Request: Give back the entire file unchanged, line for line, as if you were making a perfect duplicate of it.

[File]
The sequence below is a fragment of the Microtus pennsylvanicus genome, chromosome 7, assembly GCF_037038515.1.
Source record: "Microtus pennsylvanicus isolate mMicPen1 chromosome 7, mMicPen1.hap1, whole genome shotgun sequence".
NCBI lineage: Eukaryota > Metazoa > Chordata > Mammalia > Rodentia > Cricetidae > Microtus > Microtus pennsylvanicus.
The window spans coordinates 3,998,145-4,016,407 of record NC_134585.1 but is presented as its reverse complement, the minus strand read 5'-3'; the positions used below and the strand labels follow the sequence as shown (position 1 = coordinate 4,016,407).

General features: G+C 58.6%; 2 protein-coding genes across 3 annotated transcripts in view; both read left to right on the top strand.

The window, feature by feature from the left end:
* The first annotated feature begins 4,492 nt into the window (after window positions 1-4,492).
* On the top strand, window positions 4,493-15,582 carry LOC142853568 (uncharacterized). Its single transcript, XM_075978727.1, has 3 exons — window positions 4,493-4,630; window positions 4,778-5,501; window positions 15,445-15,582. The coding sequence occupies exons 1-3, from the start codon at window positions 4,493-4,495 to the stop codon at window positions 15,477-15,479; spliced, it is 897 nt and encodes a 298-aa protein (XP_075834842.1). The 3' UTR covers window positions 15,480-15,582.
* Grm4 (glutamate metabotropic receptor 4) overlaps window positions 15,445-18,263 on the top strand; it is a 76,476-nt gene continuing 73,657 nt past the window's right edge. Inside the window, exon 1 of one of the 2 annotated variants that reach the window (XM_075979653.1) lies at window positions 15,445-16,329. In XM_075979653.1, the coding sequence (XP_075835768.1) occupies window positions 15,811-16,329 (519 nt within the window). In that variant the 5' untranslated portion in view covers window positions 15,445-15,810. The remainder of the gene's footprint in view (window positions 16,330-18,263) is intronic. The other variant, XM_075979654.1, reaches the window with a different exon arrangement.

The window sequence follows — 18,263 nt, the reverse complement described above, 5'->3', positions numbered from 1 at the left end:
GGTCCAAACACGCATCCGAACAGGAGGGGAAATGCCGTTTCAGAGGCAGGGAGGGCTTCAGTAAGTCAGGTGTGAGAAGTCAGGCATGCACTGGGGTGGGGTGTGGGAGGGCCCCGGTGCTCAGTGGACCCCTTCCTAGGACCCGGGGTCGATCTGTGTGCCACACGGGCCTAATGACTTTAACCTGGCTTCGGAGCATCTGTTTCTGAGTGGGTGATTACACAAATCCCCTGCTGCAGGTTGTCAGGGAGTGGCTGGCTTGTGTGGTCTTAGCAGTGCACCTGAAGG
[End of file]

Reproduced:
The sequence below is a fragment of the Microtus pennsylvanicus genome, chromosome 7, assembly GCF_037038515.1.
Source record: "Microtus pennsylvanicus isolate mMicPen1 chromosome 7, mMicPen1.hap1, whole genome shotgun sequence".
NCBI lineage: Eukaryota > Metazoa > Chordata > Mammalia > Rodentia > Cricetidae > Microtus > Microtus pennsylvanicus.
The window spans coordinates 3,998,145-4,016,407 of record NC_134585.1 but is presented as its reverse complement, the minus strand read 5'-3'; the positions used below and the strand labels follow the sequence as shown (position 1 = coordinate 4,016,407).

General features: G+C 58.6%; 2 protein-coding genes across 3 annotated transcripts in view; both read left to right on the top strand.

The window, feature by feature from the left end:
* The first annotated feature begins 4,492 nt into the window (after window positions 1-4,492).
* On the top strand, window positions 4,493-15,582 carry LOC142853568 (uncharacterized). Its single transcript, XM_075978727.1, has 3 exons — window positions 4,493-4,630; window positions 4,778-5,501; window positions 15,445-15,582. The coding sequence occupies exons 1-3, from the start codon at window positions 4,493-4,495 to the stop codon at window positions 15,477-15,479; spliced, it is 897 nt and encodes a 298-aa protein (XP_075834842.1). The 3' UTR covers window positions 15,480-15,582.
* Grm4 (glutamate metabotropic receptor 4) overlaps window positions 15,445-18,263 on the top strand; it is a 76,476-nt gene continuing 73,657 nt past the window's right edge. Inside the window, exon 1 of one of the 2 annotated variants that reach the window (XM_075979653.1) lies at window positions 15,445-16,329. In XM_075979653.1, the coding sequence (XP_075835768.1) occupies window positions 15,811-16,329 (519 nt within the window). In that variant the 5' untranslated portion in view covers window positions 15,445-15,810. The remainder of the gene's footprint in view (window positions 16,330-18,263) is intronic. The other variant, XM_075979654.1, reaches the window with a different exon arrangement.

The window sequence follows — 18,263 nt, the reverse complement described above, 5'->3', positions numbered from 1 at the left end:
GGTCCAAACACGCATCCGAACAGGAGGGGAAATGCCGTTTCAGAGGCAGGGAGGGCTTCAGTAAGTCAGGTGTGAGAAGTCAGGCATGCACTGGGGTGGGGTGTGGGAGGGCCCCGGTGCTCAGTGGACCCCTTCCTAGGACCCGGGGTCGATCTGTGTGCCACACGGGCCTAATGACTTTAACCTGGCTTCGGAGCATCTGTTTCTGAGTGGGTGATTACACAAATCCCCTGCTGCAGGTTGTCAGGGAGTGGCTGGCTTGTGTGGTCTTAGCAGTGCACCTGAAGG